There is a third distinct line, seemingly unrelated at this point, that descended through Samuel's son Thomas down to Henry Baldwin Hyde, who in 1859 founded the Equitable Life Assurance Society in the United States, leaving the company’s control in the hands of his son, James Hazen Hyde upon the older man’s death in 1899. We will talk about that branch later as the research continues.

Reuben Hyde Walworth's book is online.

William Penn Hyde in California

William Penn (W.P.) Hyde, suffering ill health from which he hoped to recover in California, retired from his Methodist ministry which had sent him to Rhode Island after a variety of pastorates in Massachusetts and Connecticut. In 1859 he had married Seraphine Smith Carr with whom he had eleven  children, and in 1881 the family moved to Santa Clara County, California, about 50 miles south of San Francisco. 

Leland Stanford was also a transplant to California, having previously been in business in Albany before moving to California after the 1849 gold rush. As a supporter of Abraham Lincoln in the Republican convention in 1860, he attended the new President's inauguration and supported his plans for the transcontinental railroad. That same year he was elected governor of California, and in 1863 president of the Central Pacific Railroad, subsequently renamed the Southern Pacific. Made land-rich by the federal grants made to finance the construction of the railroad, by 1881 Stanford owned thousands of acres of land in Santa Clara County where William Penn Hyde settled that year with his large family.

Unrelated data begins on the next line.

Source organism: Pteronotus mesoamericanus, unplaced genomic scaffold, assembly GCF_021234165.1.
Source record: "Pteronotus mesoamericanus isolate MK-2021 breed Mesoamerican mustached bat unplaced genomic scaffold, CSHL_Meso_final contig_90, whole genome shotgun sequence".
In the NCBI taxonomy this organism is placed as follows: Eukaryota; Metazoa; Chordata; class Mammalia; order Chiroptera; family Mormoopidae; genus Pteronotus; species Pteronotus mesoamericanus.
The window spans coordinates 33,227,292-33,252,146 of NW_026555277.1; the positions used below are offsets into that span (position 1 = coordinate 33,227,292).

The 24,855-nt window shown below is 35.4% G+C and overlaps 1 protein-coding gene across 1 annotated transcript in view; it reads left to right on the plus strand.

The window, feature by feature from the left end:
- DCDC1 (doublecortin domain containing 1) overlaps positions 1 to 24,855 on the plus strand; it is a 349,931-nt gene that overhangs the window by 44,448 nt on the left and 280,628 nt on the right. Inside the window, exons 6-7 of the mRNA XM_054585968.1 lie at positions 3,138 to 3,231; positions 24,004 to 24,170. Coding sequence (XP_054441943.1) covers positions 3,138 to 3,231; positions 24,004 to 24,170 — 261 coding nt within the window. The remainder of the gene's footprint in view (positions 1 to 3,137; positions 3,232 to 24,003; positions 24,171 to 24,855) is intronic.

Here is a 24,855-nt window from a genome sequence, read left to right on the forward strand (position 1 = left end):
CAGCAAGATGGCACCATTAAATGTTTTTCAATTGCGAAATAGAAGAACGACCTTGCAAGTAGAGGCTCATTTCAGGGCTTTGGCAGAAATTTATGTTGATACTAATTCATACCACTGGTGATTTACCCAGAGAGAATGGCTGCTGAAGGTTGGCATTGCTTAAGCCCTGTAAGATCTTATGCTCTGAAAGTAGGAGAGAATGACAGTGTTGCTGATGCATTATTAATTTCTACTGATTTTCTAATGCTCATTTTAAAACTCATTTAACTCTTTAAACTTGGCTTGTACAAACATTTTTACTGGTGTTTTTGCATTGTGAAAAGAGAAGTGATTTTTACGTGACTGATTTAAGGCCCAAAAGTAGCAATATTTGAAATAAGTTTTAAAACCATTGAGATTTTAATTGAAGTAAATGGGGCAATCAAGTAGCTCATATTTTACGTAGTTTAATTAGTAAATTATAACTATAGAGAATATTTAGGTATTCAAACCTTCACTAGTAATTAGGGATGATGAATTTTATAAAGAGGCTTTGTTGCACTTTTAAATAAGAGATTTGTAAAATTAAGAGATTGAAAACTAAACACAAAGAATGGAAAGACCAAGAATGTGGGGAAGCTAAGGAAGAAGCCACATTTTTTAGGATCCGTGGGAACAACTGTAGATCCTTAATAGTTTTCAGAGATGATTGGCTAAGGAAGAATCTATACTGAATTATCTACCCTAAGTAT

334 Lincoln - Hyde residence
Stanford's teenage son, Leland, Jr. died of typhoid fever in 1884, and his father, former governor and future Senator, as a memorial to his only child, began creating a university--and a new town to house it--out of his acreage. Even before construction was complete, the Hyde family moved within the same county, settling permanently in Palo Alto.

Herbert Hoover, 1894
When Leland Stanford, Jr. University opened its doors in 1891, future president Herbert Hoover was among the ten or so students who would study geology and graduate in the class of 1894. The first campus bookstore was managed by William Fletcher (W.F.) Hyde, eldest son of W. P. Hyde, who would remain in that position for sixteen years. His sister, Bessie Hyde, had married in 1891 to a minister named William A. Kennedy, and moved to Denver. Rev. Kennedy did not live long, and Bessie and her daughter Laura eventually moved back to Palo Alto to live in the stately Lincoln Avenue residence with her maiden sisters, which they operated as a boarding house after W.P. died in 1919.